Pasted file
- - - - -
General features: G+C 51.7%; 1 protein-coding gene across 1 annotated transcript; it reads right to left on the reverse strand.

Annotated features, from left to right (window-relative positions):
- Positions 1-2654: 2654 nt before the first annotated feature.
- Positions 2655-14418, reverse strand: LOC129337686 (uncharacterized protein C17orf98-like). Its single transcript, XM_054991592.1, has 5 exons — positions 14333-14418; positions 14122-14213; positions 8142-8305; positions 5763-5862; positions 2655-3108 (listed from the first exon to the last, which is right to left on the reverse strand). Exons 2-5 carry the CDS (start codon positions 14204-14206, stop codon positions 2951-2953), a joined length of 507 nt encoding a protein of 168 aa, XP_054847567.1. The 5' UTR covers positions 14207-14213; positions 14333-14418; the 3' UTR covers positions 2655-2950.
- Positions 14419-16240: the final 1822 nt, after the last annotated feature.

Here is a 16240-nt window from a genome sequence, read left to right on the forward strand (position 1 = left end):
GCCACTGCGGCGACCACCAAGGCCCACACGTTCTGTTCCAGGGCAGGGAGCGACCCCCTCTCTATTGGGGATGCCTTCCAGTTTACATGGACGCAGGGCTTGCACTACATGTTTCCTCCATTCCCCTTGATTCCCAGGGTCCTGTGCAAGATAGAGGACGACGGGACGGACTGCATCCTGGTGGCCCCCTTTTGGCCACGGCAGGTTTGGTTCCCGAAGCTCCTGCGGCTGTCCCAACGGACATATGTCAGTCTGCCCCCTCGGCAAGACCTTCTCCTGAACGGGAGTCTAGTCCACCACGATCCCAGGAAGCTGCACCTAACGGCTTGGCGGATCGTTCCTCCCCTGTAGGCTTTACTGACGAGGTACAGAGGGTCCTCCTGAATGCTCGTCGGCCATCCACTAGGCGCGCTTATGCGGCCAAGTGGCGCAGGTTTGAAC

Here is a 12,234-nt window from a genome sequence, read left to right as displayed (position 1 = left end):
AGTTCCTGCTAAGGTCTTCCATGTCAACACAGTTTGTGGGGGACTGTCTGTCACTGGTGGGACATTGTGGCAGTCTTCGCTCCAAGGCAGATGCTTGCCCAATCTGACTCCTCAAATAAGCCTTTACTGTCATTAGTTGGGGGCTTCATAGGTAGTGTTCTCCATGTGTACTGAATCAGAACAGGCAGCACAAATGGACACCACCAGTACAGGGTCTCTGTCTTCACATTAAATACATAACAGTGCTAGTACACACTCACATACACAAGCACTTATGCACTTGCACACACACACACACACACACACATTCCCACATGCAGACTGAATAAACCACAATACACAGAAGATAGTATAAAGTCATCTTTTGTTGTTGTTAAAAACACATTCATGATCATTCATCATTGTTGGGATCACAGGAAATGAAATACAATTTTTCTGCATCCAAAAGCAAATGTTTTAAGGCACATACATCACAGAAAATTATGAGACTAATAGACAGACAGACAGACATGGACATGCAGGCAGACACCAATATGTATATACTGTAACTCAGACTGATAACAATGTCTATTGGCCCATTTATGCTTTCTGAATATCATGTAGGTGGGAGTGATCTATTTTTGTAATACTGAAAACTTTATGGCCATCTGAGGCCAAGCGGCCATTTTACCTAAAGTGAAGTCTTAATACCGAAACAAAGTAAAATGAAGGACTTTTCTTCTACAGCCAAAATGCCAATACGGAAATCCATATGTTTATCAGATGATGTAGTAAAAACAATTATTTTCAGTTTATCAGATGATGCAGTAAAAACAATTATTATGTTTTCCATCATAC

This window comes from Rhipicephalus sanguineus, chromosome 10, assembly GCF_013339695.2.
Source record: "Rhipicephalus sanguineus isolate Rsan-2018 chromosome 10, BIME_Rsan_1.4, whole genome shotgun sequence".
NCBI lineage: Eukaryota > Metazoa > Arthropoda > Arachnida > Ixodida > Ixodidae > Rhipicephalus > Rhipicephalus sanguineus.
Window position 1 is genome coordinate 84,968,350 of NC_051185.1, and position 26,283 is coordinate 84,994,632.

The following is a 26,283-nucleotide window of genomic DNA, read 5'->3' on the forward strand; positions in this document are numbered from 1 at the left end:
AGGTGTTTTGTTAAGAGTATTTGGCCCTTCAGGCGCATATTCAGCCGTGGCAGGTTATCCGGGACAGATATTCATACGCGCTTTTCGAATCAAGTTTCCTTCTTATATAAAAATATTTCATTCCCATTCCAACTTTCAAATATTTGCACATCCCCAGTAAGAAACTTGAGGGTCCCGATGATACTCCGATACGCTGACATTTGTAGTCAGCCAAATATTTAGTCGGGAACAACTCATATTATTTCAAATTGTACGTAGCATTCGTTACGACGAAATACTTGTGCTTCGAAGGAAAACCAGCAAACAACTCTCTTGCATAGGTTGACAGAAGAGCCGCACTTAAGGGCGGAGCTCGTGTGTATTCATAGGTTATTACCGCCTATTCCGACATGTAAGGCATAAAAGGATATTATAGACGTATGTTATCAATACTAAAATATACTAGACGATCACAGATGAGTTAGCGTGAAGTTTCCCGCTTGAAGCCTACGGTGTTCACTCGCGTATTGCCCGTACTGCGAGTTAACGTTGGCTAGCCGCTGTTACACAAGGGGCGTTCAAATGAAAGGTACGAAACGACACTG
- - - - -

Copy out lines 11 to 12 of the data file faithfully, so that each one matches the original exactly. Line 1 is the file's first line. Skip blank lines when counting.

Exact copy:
Source record: "Rhipicephalus sanguineus isolate Rsan-2018 chromosome 10, BIME_Rsan_1.4, whole genome shotgun sequence".
NCBI lineage: Eukaryota > Metazoa > Arthropoda > Arachnida > Ixodida > Ixodidae > Rhipicephalus > Rhipicephalus sanguineus.